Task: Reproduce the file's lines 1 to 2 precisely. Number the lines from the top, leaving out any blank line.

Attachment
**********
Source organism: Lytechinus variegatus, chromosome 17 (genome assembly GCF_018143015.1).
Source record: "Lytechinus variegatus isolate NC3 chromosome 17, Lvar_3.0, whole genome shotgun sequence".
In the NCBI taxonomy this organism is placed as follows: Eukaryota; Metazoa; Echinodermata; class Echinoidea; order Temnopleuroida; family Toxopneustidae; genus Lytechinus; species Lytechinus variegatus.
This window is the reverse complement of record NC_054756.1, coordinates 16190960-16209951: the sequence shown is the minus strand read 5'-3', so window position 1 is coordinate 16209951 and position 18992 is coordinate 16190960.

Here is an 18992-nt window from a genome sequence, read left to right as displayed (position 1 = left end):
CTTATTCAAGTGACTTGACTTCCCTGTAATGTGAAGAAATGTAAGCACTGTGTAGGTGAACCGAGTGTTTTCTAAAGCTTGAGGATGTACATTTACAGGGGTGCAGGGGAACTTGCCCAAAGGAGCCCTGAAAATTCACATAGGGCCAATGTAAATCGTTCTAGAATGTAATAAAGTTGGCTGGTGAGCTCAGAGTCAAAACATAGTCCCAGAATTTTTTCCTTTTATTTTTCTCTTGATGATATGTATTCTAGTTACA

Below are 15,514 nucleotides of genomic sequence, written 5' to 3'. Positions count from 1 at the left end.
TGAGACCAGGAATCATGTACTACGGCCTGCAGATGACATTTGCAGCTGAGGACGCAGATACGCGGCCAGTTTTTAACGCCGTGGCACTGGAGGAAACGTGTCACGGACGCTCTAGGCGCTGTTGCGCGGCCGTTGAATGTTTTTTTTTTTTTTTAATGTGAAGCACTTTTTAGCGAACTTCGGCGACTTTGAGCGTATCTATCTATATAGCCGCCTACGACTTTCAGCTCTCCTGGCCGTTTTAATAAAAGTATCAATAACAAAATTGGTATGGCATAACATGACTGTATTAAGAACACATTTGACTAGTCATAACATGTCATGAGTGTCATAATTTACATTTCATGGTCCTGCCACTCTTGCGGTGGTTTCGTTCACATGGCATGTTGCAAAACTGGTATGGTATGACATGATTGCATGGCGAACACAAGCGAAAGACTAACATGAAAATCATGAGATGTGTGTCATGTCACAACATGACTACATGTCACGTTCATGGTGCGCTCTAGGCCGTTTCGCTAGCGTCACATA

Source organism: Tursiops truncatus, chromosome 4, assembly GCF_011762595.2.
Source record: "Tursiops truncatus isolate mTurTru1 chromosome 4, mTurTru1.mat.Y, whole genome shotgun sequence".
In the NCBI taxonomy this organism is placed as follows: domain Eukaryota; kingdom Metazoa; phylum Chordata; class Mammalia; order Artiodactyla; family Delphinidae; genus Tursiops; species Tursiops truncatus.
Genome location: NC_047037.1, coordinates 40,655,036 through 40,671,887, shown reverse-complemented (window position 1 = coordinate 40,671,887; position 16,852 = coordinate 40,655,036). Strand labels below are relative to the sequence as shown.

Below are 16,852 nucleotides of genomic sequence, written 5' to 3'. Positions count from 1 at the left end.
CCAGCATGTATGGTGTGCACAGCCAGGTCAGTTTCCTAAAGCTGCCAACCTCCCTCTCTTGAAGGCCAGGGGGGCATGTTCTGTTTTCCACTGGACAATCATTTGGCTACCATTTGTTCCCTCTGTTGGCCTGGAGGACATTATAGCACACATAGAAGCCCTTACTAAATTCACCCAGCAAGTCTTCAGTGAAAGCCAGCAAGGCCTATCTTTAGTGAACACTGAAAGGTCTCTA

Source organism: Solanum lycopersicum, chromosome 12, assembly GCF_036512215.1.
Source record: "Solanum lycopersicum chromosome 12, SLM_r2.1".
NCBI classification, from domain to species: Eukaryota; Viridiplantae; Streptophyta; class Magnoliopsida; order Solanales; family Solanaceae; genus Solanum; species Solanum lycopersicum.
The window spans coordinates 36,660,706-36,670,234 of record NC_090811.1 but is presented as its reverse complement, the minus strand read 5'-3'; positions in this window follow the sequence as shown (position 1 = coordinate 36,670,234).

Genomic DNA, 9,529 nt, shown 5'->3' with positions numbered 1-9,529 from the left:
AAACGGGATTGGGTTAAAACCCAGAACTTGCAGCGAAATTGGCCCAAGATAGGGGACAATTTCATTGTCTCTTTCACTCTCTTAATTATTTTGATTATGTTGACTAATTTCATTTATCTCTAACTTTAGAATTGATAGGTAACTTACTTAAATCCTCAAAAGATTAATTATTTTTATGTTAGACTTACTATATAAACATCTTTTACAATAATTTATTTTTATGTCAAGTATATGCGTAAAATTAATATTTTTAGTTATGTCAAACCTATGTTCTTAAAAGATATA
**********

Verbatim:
Source organism: Lytechinus variegatus, chromosome 17 (genome assembly GCF_018143015.1).
Source record: "Lytechinus variegatus isolate NC3 chromosome 17, Lvar_3.0, whole genome shotgun sequence".